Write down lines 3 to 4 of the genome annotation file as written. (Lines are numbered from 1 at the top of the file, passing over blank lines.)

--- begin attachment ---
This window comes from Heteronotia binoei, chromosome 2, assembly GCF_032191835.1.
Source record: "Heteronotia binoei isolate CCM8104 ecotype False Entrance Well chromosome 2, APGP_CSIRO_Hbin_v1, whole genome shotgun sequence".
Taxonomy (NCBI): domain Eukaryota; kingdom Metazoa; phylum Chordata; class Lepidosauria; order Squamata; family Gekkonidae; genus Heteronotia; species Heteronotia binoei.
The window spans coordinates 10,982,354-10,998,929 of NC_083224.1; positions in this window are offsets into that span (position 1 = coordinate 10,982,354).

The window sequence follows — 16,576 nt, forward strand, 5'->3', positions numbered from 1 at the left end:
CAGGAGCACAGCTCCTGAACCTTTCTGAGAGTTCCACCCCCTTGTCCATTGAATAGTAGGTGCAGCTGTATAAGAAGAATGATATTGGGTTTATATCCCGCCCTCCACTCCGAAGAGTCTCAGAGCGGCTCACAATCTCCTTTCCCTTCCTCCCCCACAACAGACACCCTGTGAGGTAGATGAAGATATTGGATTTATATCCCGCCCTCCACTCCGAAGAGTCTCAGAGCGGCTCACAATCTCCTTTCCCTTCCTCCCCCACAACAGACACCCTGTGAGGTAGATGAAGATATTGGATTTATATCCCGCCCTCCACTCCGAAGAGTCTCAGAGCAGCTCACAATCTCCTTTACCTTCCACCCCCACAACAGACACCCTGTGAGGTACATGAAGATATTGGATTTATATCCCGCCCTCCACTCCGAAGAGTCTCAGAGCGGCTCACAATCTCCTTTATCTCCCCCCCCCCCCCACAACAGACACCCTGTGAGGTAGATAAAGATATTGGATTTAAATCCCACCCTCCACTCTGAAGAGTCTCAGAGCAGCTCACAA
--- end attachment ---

Taxonomy (NCBI): domain Eukaryota; kingdom Metazoa; phylum Chordata; class Lepidosauria; order Squamata; family Gekkonidae; genus Heteronotia; species Heteronotia binoei.
The window spans coordinates 10,982,354-10,998,929 of NC_083224.1; positions in this window are offsets into that span (position 1 = coordinate 10,982,354).